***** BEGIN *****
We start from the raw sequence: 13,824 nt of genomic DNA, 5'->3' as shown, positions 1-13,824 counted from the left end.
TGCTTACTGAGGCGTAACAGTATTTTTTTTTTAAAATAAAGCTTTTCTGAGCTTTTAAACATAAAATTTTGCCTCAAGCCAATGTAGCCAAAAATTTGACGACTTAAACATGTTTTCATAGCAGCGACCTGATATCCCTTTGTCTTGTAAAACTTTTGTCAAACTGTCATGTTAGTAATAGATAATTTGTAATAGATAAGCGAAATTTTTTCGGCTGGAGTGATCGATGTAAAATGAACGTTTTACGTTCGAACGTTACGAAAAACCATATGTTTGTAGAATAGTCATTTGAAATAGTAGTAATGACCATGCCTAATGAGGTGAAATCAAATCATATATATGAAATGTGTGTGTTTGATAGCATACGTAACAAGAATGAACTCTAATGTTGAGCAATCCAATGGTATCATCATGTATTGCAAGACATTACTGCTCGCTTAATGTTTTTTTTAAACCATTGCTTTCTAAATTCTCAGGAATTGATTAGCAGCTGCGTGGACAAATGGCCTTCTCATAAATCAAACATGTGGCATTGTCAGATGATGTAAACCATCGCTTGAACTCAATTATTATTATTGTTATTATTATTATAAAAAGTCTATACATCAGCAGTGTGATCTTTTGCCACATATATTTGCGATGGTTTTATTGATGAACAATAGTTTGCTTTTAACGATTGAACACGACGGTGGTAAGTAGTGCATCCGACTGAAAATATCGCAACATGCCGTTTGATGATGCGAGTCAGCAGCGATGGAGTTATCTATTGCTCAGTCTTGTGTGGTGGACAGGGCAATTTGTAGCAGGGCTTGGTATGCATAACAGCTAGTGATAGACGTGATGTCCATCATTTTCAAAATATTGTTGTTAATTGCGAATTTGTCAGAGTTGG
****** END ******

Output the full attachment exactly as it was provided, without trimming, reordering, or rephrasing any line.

We start from the raw sequence: 13,824 nt of genomic DNA, 5'->3' as shown, positions 1-13,824 counted from the left end.
TGCTTACTGAGGCGTAACAGTATTTTTTTTTTAAAATAAAGCTTTTCTGAGCTTTTAAACATAAAATTTTGCCTCAAGCCAATGTAGCCAAAAATTTGACGACTTAAACATGTTTTCATAGCAGCGACCTGATATCCCTTTGTCTTGTAAAACTTTTGTCAAACTGTCATGTTAGTAATAGATAATTTGTAATAGATAAGCGAAATTTTTTCGGCTGGAGTGATCGATGTAAAATGAACGTTTTACGTTCGAACGTTACGAAAAACCATATGTTTGTAGAATAGTCATTTGAAATAGTAGTAATGACCATGCCTAATGAGGTGAAATCAAATCATATATATGAAATGTGTGTGTTTGATAGCATACGTAACAAGAATGAACTCTAATGTTGAGCAATCCAATGGTATCATCATGTATTGCAAGACATTACTGCTCGCTTAATGTTTTTTTTAAACCATTGCTTTCTAAATTCTCAGGAATTGATTAGCAGCTGCGTGGACAAATGGCCTTCTCATAAATCAAACATGTGGCATTGTCAGATGATGTAAACCATCGCTTGAACTCAATTATTATTATTGTTATTATTATTATAAAAAGTCTATACATCAGCAGTGTGATCTTTTGCCACATATATTTGCGATGGTTTTATTGATGAACAATAGTTTGCTTTTAACGATTGAACACGACGGTGGTAAGTAGTGCATCCGACTGAAAATATCGCAACATGCCGTTTGATGATGCGAGTCAGCAGCGATGGAGTTATCTATTGCTCAGTCTTGTGTGGTGGACAGGGCAATTTGTAGCAGGGCTTGGTATGCATAACAGCTAGTGATAGACGTGATGTCCATCATTTTCAAAATATTGTTGTTAATTGCGAATTTGTCAGAGTTGG